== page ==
While most eyes are watching the highly contentious presidential race between Democrat Hillary Clinton and Republican Donald Trump, there is another important battle to be won.
Which party will take the Senate?
A president who doesn’t have a majority in the Senate will have a much tougher time implementing the change – or the status quo if Clinton wins – when he or she takes the Oval office.
Currently, Republicans are at risk of losing the majority of Senate seats.
Fox News reorted:
Approximately a third of the Senate is up for reelection every two years. 2010 was a big year for Senate Republicans – even though they fell short of control. As a result, Republicans are defending 24 of the 34 seats in play this cycle. 2010 was not only a “Republican” year in Senate contests but a midterm year. Those two factors work directly against the GOP this year as freshman, Republican senators who won in 2010 now find themselves on the ballot in battleground states in a presidential election year.
Making it even harder for the GOP, the only state it could take from Democrats to make up for a possible a loss is in Nevada where Rep. Joe Heck, R-Nev., is in a close race against Democrat Catherine Cortez Masto.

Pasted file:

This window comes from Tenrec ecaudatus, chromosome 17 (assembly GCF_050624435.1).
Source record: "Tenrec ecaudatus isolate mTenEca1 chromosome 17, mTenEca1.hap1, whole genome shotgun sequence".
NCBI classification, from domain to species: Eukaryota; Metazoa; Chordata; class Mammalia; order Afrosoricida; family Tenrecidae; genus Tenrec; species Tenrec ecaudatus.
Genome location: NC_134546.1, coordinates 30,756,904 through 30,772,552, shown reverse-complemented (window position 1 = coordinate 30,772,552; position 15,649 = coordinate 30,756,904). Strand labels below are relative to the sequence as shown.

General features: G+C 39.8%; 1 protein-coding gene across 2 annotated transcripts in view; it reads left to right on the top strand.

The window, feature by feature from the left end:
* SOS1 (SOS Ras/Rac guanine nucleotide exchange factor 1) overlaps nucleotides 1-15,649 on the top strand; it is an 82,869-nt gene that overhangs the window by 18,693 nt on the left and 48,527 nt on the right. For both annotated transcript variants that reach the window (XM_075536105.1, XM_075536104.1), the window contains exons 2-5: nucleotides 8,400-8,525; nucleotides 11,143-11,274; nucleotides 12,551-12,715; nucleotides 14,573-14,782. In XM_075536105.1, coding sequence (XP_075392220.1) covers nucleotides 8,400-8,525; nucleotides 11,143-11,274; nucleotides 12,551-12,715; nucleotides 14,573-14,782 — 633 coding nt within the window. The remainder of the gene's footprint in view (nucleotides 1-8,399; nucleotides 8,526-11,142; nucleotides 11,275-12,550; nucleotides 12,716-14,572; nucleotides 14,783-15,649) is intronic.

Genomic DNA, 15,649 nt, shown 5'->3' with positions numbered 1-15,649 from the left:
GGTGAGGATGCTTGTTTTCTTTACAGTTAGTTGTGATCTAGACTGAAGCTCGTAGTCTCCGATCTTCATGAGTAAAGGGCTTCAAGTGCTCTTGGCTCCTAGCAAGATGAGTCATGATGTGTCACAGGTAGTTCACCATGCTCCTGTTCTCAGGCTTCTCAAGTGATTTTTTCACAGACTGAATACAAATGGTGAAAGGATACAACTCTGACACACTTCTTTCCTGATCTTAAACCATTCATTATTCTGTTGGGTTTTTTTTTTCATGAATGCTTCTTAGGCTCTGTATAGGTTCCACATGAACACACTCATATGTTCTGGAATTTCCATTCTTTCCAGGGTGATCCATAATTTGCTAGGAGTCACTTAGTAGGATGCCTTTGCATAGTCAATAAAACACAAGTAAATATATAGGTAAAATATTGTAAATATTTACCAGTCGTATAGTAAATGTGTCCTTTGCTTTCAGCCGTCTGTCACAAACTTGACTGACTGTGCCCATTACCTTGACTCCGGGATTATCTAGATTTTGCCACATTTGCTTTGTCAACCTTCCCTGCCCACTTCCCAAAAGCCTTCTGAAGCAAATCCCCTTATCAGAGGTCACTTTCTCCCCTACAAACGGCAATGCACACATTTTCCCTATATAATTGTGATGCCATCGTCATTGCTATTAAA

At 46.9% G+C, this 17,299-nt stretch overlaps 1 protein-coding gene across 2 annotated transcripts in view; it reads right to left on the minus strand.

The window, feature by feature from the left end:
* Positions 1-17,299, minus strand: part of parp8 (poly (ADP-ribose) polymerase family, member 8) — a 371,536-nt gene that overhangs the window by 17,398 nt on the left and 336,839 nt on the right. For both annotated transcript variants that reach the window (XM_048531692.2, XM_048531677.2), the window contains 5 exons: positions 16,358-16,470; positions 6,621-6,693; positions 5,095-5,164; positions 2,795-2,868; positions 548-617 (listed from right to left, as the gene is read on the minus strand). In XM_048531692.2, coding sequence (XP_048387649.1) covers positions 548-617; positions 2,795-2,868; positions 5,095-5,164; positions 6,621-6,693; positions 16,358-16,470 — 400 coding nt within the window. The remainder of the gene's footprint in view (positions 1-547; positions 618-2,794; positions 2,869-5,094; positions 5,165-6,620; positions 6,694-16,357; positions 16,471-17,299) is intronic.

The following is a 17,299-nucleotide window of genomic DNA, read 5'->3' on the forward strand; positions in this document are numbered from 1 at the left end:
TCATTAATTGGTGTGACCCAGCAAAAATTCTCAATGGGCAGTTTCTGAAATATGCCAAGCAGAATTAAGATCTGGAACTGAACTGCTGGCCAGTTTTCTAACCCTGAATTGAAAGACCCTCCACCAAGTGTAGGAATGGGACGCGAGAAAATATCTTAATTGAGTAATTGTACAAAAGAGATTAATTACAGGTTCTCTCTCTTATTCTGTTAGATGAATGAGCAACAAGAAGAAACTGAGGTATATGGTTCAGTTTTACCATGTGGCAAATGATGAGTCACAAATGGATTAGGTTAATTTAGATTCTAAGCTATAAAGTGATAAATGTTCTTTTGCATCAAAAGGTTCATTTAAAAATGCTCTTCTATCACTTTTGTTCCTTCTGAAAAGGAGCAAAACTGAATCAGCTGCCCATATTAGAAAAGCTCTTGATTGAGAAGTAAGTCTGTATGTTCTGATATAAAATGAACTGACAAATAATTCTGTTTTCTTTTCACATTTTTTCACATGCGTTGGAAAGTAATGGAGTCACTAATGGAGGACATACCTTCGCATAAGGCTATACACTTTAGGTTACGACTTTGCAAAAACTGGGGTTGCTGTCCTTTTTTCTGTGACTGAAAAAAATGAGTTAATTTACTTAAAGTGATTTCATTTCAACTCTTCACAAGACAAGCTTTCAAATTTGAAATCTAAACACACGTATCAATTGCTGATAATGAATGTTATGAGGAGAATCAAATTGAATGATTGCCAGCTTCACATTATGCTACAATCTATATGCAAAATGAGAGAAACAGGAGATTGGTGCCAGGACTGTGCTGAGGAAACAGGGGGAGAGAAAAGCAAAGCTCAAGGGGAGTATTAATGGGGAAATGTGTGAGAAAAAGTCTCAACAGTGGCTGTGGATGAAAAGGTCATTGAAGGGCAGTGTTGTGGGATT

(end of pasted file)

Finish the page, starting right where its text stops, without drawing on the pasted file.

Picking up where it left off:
GOP freshman Sens. Rob Portman, R-Ohio, and Marco Rubio R-Fla., are well positioned to hold their seats, but it is far from a done deal.
Meanwhile, Democrats in Indiana recruited a competitive candidate to take over retiring Sen. Dan Coats Republican seat. Former Sen. Evan Bayh, D-Ind., is giving Republican candidate Rep. Todd Young a run for his money in the Hoosier state.
Even Republican strongholds like Missouri are locked in tight senate races with moderate Democrat Jason Kander coming up close to take Sen. Roy Blunt’s GOP seat.
According to Fox news:
There are at least two Senate seats where we may not get the result Tuesday night: Louisiana and Georgia. Both require runoffs if no candidate secures 50.1 percent. The Louisiana runoff is scheduled for Dec. 10. The Georgia runoff comes Jan. 10. The latter could pose a problem as the 115th Congress starts Jan. 3. Thus, it’s entirely possible the Senate could start with one party in charge, and either move to a tie or flip depending on Georgia’s January outcome.
Bottom line, it will be a nail-biter election from the top down, with added emphasis on swing states. Special attention is being given to Pennsylvania where Democrat Katie McGinty is gaining on Republican incumbent Pat Toomey. At the same time, Donald Trump has been visiting the state where momentum for the GOP candidate could be swinging in his favor.
And it won’t be over Tuesday night. According to Fox News:
There is one non-election night issue that also demands attention. With Harry Reid retiring, Sen. Chuck Schumer, D-N.Y., is poised to step in to succeed the Nevada Democrat as Democratic leader. The only question is whether Schumer will be the majority leader or minority leader. Schumer long ago wrapped up the votes to take over for Reid when the Nevada Democrat announced he was stepping aside early last year.
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